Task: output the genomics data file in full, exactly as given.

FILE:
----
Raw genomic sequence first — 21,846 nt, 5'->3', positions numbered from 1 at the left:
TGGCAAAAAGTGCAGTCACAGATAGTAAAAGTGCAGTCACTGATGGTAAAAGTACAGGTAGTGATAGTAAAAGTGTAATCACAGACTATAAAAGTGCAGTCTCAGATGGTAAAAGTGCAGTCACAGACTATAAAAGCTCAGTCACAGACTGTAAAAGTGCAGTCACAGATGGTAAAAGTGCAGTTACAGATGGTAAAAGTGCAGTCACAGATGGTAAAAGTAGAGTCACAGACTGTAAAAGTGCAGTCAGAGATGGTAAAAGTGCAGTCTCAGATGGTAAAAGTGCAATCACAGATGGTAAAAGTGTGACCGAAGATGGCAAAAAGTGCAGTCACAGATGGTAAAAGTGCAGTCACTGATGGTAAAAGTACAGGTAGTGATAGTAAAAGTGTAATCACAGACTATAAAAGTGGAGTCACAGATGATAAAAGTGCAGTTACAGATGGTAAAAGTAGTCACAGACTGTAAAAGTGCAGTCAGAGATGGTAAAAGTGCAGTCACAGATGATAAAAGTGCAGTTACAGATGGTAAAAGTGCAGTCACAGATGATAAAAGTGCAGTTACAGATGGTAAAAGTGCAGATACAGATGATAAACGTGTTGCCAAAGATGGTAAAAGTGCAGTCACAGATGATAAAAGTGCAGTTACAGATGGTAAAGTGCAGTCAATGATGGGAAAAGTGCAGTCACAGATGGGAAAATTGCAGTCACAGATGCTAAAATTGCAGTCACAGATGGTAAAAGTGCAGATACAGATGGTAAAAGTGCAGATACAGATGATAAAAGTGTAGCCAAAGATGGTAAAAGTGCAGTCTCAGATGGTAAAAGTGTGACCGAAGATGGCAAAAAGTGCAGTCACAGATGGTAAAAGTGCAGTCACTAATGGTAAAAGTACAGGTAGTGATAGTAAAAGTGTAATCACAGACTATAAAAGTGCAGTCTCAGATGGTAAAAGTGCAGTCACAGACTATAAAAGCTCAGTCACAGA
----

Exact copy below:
Raw genomic sequence first — 21,846 nt, 5'->3', positions numbered from 1 at the left:
TGGCAAAAAGTGCAGTCACAGATAGTAAAAGTGCAGTCACTGATGGTAAAAGTACAGGTAGTGATAGTAAAAGTGTAATCACAGACTATAAAAGTGCAGTCTCAGATGGTAAAAGTGCAGTCACAGACTATAAAAGCTCAGTCACAGACTGTAAAAGTGCAGTCACAGATGGTAAAAGTGCAGTTACAGATGGTAAAAGTGCAGTCACAGATGGTAAAAGTAGAGTCACAGACTGTAAAAGTGCAGTCAGAGATGGTAAAAGTGCAGTCTCAGATGGTAAAAGTGCAATCACAGATGGTAAAAGTGTGACCGAAGATGGCAAAAAGTGCAGTCACAGATGGTAAAAGTGCAGTCACTGATGGTAAAAGTACAGGTAGTGATAGTAAAAGTGTAATCACAGACTATAAAAGTGGAGTCACAGATGATAAAAGTGCAGTTACAGATGGTAAAAGTAGTCACAGACTGTAAAAGTGCAGTCAGAGATGGTAAAAGTGCAGTCACAGATGATAAAAGTGCAGTTACAGATGGTAAAAGTGCAGTCACAGATGATAAAAGTGCAGTTACAGATGGTAAAAGTGCAGATACAGATGATAAACGTGTTGCCAAAGATGGTAAAAGTGCAGTCACAGATGATAAAAGTGCAGTTACAGATGGTAAAGTGCAGTCAATGATGGGAAAAGTGCAGTCACAGATGGGAAAATTGCAGTCACAGATGCTAAAATTGCAGTCACAGATGGTAAAAGTGCAGATACAGATGGTAAAAGTGCAGATACAGATGATAAAAGTGTAGCCAAAGATGGTAAAAGTGCAGTCTCAGATGGTAAAAGTGTGACCGAAGATGGCAAAAAGTGCAGTCACAGATGGTAAAAGTGCAGTCACTAATGGTAAAAGTACAGGTAGTGATAGTAAAAGTGTAATCACAGACTATAAAAGTGCAGTCTCAGATGGTAAAAGTGCAGTCACAGACTATAAAAGCTCAGTCACAGA